As consistent and mounting evidence continues to build for these X sections, it is becoming hard to dismiss as mere “geological phenomena“. The fact that all of these X sections are found specifically along mountain peak trails is a strong indicator for the idea of engineered landscapes, with distinct memes that identify a single Culture. The meaning of the cross-section is a philosophically mathematical principle, that can be written out, a little dynamic process.
Attributes of the Cross-Section: A cross-section is a centricator. That means it creates a center, symmetry, and distinction, all at once. (Centricated Stone found in Wapack’ Forest/Image/Left)
The logic is: In order to make any starting mark, the mechanism that person’s mind must use, like a primordial computer program, is the function of centrication. You “find your center’, then make your mark”, so to speak. It is the precursor to all marked expression, just as the Culture that utilized it, and made this symbol their ‘calling card’, is the precursor to all Cultures; the First Culture. I believe that this is the exact reason why we find this particular meme, cut in stone, sometimes in nearly perfect precision, as you can see from the images.
Notes5: The upper forest is the last challenge before making the peak. There is a breeze that comes from the West, through the trees, that can be felt in early April, scented with Pine. Watching a multitude of pines bend in unison to the wind creates a sound impossible to imitate. The green universe literally activates a part of your brain associated with calm, just as blue is associated with cold, or cool. The last path before the peak is a beautiful and distinct little rocky road, with the Sun within view. there are several stone patches with distinctions that again, have that jigsaw feeling. Some with distinctly cut right angles, (like a literal ‘Right-Angle tool’ of a mason), as well as standing-square blocks, with four clear-cut sides, with giant level-cut boulders in the background, along with the earlier mentioned, apex stone.
After a long winter of bad news, and now a stressful quarantine debate , all keeping us indoors too much this season, I may have been a bit more sensitive to the light, than usual for this climb. I was particularly struck by the force of the light of the Sun on this day; the silver and bluish hue pervading the subtle jade needles in the trees. The Sun seemed more like a small silver star looming just above my head. And of course, there it was, lined up centrally, with the small ‘rocky road’, directly above the peak. Only if the path were made of chocolate and pistachio would I have been more delighted by the possible meaning here.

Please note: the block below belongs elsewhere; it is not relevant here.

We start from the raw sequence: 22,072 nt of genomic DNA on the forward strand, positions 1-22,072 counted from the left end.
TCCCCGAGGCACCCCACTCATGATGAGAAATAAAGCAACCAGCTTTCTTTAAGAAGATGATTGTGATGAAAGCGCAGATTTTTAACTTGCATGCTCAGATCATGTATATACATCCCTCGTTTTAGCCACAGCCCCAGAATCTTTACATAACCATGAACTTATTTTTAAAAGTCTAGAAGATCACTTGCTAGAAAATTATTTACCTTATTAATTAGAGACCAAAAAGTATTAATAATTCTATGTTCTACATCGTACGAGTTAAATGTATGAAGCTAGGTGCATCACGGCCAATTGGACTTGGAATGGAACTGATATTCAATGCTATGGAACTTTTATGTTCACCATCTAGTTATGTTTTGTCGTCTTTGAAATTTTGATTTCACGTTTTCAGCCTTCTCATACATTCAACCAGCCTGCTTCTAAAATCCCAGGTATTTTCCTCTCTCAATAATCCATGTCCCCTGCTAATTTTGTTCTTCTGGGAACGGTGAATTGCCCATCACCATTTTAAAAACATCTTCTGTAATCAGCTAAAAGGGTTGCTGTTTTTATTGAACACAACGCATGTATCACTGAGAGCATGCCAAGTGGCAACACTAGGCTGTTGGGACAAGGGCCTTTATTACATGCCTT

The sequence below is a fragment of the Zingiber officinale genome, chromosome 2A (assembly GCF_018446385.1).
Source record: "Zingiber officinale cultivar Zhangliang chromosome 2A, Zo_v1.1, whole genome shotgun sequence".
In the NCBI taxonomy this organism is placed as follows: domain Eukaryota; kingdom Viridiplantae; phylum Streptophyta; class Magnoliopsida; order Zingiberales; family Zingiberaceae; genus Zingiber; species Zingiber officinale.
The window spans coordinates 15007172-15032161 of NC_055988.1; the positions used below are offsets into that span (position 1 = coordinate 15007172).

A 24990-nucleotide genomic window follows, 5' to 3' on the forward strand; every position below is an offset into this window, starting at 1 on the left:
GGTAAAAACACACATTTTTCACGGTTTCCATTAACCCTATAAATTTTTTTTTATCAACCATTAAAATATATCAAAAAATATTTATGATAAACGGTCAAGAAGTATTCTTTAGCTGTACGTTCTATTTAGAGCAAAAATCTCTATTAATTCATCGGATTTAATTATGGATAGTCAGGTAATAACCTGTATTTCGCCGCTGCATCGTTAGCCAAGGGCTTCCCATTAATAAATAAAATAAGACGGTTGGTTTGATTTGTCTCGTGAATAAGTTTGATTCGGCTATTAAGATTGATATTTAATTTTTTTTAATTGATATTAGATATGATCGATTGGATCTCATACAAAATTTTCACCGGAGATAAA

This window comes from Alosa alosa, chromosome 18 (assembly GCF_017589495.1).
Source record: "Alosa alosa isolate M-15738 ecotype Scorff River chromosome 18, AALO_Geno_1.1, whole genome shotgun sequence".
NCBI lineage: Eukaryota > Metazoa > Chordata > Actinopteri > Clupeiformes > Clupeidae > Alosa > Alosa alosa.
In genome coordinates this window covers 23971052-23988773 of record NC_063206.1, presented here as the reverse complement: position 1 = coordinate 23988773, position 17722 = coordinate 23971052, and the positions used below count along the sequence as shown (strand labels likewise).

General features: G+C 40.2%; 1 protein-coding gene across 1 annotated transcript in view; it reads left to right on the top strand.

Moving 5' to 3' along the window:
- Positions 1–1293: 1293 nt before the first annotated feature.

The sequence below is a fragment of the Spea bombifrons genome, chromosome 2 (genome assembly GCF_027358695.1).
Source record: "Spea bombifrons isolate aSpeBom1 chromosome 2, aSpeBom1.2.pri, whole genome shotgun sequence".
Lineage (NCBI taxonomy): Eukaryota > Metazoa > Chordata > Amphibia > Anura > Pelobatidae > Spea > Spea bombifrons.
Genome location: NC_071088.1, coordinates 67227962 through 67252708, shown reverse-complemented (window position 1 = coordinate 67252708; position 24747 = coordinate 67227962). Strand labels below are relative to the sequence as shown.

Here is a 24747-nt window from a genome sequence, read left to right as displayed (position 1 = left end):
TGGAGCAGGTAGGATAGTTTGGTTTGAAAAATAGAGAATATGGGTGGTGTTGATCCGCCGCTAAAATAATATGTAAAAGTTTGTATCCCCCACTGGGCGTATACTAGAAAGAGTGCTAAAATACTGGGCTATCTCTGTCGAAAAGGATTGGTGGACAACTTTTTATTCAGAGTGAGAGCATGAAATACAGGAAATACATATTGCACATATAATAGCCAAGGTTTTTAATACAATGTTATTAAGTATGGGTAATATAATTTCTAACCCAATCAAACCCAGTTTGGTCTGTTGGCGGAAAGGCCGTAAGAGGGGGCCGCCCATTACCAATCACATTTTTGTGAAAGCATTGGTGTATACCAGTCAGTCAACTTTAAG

After about 100 yards, the peak appears like a doorway through the hedge. As you breach the trees there is a small cairn which looks to have been placed as an obvious marker of the peak. The odds are that it is neolithic in origin, and modern in additions. To the West is a view of Mt. Monadnock, the Senior-sister-Mountain to Wapack’. The distinct straightness of its sides can be distinguished, even from about 2o miles away. It is also inundated with neolithic statements, and reviewed here at Stonestrider.com. Connectivity.Wapack is a sacred trail, by all of the standards of this mountaineer. It as a 2,200 foot climb, and fun. There is so much to discover in New Hampshire Hills, and New England. On the way back down I sat and watched the valley below, undulating subtly. I tried to remind myself that what is going on down there, is not of my doing, and never could be. To readers across the globe, may you find health, wellness, and plenty of sunlight, in the days ahead. Thanks for reading.
The White Mountains
Location: New Hampshire/USA
Elevation: 2000-5000 feet
Note: I have wandered into countless forests, to find mysteries that date back to the beginning of time. I never expected to find anything of the sort, just trees and hedge, mingling with the moonrise. At certain times in my life, that would’ve been reason enough to dissipate into the hills with my cameras. I have been that individual, in the far away distance, in one moment, an acknowledging speck in the distant glances of happy travelers from the valley down below, and in the next moment, vanished.
Once I began to see the legitimacy of what is clearly an oppressed anthropological Culture in the woodsy places of the world, I simply couldn’t tell people fast enough. But as I began to inform people, friends and family, I realized that I was actually performing a new type of vanishing. This vanishing was related to the idea of who I used to be, what I used to say and think. I have one friend, in particular, who, when I would point out some fixture in the stones, would say to me: “It can’t just be beautiful can it? It has to be something… more?” Well, I‘m here today, to say to the entire world, in my least vanished state, that yes, sometimes, if you are truly lucky, it can just be beautiful.